Group Argues That Secret Promises Not To Torture Are Inherently Unreliable
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PHILADELPHIA – The American Civil Liberties Union and ACLU of Pennsylvania were in a federal appeals court today challenging the government’s efforts to deport an Egyptian torture victim. The government claims to be relying on unreviewable “diplomatic assurances” from Egypt that it will not torture him upon his return. Last January, in the first decision of its kind, a federal district court sided with the ACLU and ordered the government to stop the deportation of Sameh Khouzam based on such secret and unreliable promises and release him under conditions of supervision. However, the Bush administration appealed this ruling, claiming that the executive branch has unfettered authority to deport Khouzam and to detain him indefinitely pending his legal proceedings.
“Due process and U.S. treaty obligations under the Convention Against Torture prohibit Mr. Khouzam’s return to Egypt based on that country’s inherently unreliable – and unreviewable – assurances that he will not be tortured,” said Amrit Singh, a staff attorney with the ACLU Immigrants’ Rights Project who argued before the court today. “The appeals court ought to reject the government’s attempts to unilaterally override a previous court holding that barred his deportation to Egypt in light of the risk of torture he faces there.”
Khouzam, a Christian who came to the United States in 1998 fleeing religious persecution in Egypt, was granted protection from deportation under the Convention Against Torture (CAT) in 2004 after a federal appeals court found that he would likely be tortured if sent back to Egypt.
Despite this finding, as well as State Department reports showing that Egypt routinely engages in torture, the U.S. government tried to summarily deport Khouzam to Egypt based on “diplomatic assurances” the U.S. claims to have received from the Egyptian government that it asserts are “sufficiently reliable” to protect him from torture.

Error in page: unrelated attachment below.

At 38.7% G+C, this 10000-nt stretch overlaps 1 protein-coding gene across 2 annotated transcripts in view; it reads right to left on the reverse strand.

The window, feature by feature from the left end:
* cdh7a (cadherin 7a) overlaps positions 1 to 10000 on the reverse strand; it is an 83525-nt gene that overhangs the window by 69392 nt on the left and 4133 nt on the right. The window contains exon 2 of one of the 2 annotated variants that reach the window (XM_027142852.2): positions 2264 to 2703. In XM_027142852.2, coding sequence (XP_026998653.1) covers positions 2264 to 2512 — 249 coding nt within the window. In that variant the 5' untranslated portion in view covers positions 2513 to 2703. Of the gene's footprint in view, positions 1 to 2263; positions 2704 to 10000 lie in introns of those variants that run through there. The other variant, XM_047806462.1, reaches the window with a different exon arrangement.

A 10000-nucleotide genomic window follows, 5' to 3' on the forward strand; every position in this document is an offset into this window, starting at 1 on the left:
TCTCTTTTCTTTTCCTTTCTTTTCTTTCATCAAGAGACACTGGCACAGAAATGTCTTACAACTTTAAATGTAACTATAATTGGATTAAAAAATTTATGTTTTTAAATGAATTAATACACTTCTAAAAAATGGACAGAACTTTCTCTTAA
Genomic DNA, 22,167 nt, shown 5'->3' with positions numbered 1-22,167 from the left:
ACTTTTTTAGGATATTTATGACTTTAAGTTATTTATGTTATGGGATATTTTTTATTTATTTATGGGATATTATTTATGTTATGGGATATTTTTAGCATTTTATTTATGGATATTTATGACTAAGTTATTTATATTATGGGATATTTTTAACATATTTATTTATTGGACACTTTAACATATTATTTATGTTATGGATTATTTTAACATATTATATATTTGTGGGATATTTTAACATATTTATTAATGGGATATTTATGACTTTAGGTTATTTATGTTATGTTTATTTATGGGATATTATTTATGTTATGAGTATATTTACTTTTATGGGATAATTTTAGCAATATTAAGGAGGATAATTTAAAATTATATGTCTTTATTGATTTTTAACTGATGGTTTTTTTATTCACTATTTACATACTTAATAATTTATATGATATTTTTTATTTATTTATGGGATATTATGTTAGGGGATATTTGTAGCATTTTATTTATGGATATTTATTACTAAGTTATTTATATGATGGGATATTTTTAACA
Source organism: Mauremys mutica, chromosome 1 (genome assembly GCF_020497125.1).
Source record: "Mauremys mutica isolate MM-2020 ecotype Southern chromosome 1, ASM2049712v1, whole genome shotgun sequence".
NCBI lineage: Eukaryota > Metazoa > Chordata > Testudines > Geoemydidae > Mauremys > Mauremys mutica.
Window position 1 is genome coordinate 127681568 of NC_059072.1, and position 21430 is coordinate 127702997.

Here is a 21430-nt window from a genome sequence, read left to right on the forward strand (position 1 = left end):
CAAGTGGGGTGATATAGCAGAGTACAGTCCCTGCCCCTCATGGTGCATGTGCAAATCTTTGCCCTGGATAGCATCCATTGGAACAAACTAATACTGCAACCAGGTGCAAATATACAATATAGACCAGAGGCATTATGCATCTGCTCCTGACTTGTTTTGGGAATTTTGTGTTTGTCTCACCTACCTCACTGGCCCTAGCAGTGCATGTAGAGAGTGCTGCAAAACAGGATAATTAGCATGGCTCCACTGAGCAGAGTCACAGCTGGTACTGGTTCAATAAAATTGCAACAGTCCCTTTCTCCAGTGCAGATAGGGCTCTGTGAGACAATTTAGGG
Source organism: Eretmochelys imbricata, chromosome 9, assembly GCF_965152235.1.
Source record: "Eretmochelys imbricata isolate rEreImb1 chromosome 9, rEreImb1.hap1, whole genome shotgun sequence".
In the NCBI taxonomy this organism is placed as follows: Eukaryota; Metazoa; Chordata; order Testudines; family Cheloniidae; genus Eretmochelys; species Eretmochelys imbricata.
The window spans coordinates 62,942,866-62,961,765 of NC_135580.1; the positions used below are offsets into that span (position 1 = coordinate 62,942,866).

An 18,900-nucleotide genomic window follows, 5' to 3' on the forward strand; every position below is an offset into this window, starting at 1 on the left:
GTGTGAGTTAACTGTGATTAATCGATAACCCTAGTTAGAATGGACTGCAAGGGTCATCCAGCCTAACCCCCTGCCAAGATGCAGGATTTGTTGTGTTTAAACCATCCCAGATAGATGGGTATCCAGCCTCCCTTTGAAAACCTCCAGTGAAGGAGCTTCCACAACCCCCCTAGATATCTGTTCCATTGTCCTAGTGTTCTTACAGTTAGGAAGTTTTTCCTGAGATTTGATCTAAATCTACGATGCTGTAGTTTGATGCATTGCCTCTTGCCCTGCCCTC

In his January decision, Judge Thomas I. Vanaskie of the U.S. District Court for the Middle District of Pennsylvania soundly rejected the Bush administration’s position. Stating that Khouzam “made a credible showing that he had been the victim of torture at the hands of Egyptian law enforcement,” Judge Vanaskie dismissed the Bush administration’s claim that the executive branch has unfettered authority to remove Khouzam. The judge also noted that removing Khouzam based on diplomatic assurances without court review would render the procedures established for seeking protection under the Convention Against Torture “a farce.” He added, “Not even the President of the United States has the authority to sacrifice…the right to be free from torture.”
Ratified by the U.S. in 1994, and implemented by domestic legislation, the Convention Against Torture prohibits the U.S. from transferring a person “to another State where there are substantial grounds for believing that he would be in danger of being subjected to torture.” The U.S. government is using diplomatic assurances – in Khouzam’s case and others – to circumvent its treaty obligations, and transferring individuals to foreign countries without judicial review.
“We are hopeful that the court will agree that this administration cannot simply eliminate the role of the courts in reviewing the government’s actions,” said Lee Gelernt, a senior staff attorney with the ACLU Immigrants’ Rights Project who also argued before the court today.
In Khouzam’s case, neither he nor his lawyers have seen the Egyptian assurances that are the basis for terminating his CAT protection. Nor has the U.S. government offered any explanation for why these assurances would be deemed sufficiently reliable to protect Khouzam from torture. Indeed, Khouzam did not receive any notice that his CAT protection was being terminated until May 29 of last year, when, upon appearing for a routine check-in with immigration authorities, he was taken into detention and provided with a one-paragraph explanation from Julie Myers, Assistant Secretary of Immigration and Customs Enforcement, informing him that he could be removed within 72 hours.
Attorneys representing Khouzam are Singh, Gelernt and Judy Rabinovitz of the ACLU’s Immigrants’ Rights Project, Vic Walczak and Mary Catherine Roper of the ACLU of Pennsylvania and Morton Sklar of World Organization for Human Rights USA.
Friend-of-the-court briefs in support of the ACLU’s case have been submitted by Human Rights Watch, Amnesty International, Center for Constitutional Rights, International Commission of Jurists, International Federation for Human Rights, World Organization Against Torture, Redress, American Center for Law & Justice, European Centre for Law & Justice and respected scholars of international human rights law.
Many prominent lawmakers and advocacy groups of all political stripes have written letters on behalf of Khouzam, including Sen. Bob Casey (D-PA), Sen. Arlen Specter (R-PA), Rep. Joseph Pitts (R-PA), the Traditional Values Coalition, Concerned Women for America, the Coptic Assembly of America and the Institute on Religion and Public Policy. Many of these letters as well as the ACLU’s brief and other documents related to the case are available at: www.aclu.org/immigrants/gen/35805res20020307.html
Judge Vanaskie’s decision is available at:
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